From Eight Months Stuck In Your Room To Eight Months Surf Guiding Through Indonesia - Stab Mag

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From Eight Months Stuck In Your Room To Eight Months Surf Guiding Through Indonesia

The yin/yang of a traumatic brain injury, with Samantha Sibley

cinema // Nov 14, 2023
Words by Holden Trnka
Reading Time: 2 minutes

Head injuries and surfing are unfortunate acquaintances.

The list of professional surfers whose lives have been significantly altered by a bonk on the head is endless. And, it doesn’t even need to be a significant sized wave or wipeout for a severe brain injury to occur. Just ask Sterling Spencer — who suffered years of confusing, awful symptoms as a result of a nominal small-wave collision with his fin.

“I’ve seen guys throw up after an injury, I’ve seen them slur their words, I’ve seen them look dazed and confused,” Healing Brain Waves founder Audrey Labidakis told us for our guide to Brain Injury Preparation And Prevention. “You can experience that from a huge wipeout or a tiny little wave. The amount that your brain is hit doesn’t really determine how serious it’s going to be.”

In 2021, San Clemente 21-year old Samantha Sibley clipped the side of her head on a bit of Costa Rican reef. The CT hopeful then spent the next eight months more or less unable to leave her room.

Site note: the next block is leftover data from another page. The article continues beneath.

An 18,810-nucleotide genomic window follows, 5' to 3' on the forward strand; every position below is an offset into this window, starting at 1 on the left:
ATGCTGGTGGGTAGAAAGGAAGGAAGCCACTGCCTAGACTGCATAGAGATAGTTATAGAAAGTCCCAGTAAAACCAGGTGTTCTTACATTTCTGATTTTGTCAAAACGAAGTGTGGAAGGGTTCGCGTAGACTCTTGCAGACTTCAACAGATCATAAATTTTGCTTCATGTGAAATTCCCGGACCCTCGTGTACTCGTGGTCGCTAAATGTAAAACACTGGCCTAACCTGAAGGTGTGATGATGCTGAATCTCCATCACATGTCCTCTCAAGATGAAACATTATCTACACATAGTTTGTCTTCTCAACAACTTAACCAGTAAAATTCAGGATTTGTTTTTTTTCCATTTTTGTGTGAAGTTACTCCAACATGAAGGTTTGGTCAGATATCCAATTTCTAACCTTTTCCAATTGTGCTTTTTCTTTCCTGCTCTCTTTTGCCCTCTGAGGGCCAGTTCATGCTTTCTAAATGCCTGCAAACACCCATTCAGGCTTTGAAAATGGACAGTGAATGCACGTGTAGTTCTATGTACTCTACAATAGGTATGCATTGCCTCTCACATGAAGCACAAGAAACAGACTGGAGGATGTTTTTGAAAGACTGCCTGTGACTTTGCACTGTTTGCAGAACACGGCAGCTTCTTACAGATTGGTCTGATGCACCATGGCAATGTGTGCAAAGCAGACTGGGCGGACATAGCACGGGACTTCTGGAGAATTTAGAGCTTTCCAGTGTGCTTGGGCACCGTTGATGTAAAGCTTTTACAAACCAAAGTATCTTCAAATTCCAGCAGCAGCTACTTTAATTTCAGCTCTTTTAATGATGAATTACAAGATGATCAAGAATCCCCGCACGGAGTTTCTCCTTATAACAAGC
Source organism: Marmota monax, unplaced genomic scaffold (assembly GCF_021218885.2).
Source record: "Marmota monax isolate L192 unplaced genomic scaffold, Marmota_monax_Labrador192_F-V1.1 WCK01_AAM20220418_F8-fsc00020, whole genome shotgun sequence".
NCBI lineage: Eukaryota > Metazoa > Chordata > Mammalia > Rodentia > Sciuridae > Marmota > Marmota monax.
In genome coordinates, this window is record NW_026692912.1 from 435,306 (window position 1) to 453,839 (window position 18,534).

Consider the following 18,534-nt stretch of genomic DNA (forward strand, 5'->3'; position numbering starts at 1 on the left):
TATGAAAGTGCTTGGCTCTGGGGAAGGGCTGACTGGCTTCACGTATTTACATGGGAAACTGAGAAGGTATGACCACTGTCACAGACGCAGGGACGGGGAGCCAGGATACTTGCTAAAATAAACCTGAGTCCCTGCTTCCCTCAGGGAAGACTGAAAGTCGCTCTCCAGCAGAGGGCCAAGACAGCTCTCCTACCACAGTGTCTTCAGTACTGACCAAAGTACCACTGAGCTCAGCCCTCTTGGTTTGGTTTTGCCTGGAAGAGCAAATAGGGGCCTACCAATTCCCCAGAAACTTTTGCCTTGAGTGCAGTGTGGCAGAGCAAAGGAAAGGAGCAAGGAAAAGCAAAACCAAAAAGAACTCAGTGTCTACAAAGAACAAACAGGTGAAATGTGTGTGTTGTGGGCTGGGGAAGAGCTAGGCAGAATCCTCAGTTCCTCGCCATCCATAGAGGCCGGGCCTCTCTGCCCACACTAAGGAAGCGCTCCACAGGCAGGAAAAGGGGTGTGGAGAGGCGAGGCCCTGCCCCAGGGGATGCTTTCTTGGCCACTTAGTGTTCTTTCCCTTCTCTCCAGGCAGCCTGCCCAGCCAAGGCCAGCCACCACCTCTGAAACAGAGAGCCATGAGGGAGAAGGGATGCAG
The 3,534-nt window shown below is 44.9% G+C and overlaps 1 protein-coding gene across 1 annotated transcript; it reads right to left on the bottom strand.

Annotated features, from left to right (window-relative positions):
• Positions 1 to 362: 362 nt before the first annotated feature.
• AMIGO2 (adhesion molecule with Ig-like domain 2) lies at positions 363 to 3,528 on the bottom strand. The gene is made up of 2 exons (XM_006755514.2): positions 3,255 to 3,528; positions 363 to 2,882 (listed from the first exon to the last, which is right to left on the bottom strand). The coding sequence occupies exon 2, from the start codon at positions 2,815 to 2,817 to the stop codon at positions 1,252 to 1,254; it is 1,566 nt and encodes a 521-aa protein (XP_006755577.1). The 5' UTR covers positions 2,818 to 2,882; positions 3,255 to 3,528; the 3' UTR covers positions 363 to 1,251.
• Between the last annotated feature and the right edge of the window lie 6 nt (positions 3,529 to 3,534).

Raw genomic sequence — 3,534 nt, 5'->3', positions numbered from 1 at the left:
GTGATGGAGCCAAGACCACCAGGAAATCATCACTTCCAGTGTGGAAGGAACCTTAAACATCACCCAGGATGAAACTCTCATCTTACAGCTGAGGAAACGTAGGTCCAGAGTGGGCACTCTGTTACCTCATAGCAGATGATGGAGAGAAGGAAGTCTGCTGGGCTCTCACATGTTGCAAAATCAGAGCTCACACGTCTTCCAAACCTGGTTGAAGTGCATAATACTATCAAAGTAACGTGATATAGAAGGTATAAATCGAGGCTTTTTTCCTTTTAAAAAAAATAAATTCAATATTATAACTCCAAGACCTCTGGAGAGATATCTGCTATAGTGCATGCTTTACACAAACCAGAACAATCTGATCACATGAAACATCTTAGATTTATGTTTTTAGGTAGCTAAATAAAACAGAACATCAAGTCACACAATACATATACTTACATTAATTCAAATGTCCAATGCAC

The only room you want to be stuck in.

“My equilibrium was super off, and I had crazy nerve pain because of it,” she told me. “It was really gnarly. I didn’t surf, I couldn’t really leave my room because the light sensitivity was so bad. It was actually really depressing — the highlight of my days was going to physical therapy. I tried to surf a few times and it just really wasn’t right. It felt weird, I wasn’t having fun, it was crazy how hard it was. I was scared every time I paddled out. It would be three foot and I’d be anxious and full of fear.”

As she began to fully heal, the 2022 Challenger Series swung around the corner, and the pressure of accomplishment loomed.

“I’d only been cleared for a month before I went to Australia to do Snapper — because I didn’t want to lose my spot. I ended up getting extremely burnt out, probably because I never gave myself time to fully heal. My surfing got a lot worse over those 8 months and I never took the time to fix that.”

“That’s why I went to Indo, just to surf and remember why I love it. I spent 8 months just chasing surf guiding jobs. The whole experience completely changed me as a person. Now I just want to be happy, healthy, and get good waves. Before I had my head injury I was so focused on the QS, and now I’d say it’s completely shifted. I just want to get barreled. It would be cool to get on the CT, but it’s not the biggest thing on my mind. I just want to get good at surfing. If I find that fire again that makes me want to win heats, that would be cool, but right now I’m pretty happy chasing waves and being where I’m at.”

Pointedly triumphant, the clip above is a reminder that on the other side of struggle and suffering, the ocean will always be waiting. Tap in for eight minutes of cathartic bliss, courtesy of some neatly negotiated foamballs.


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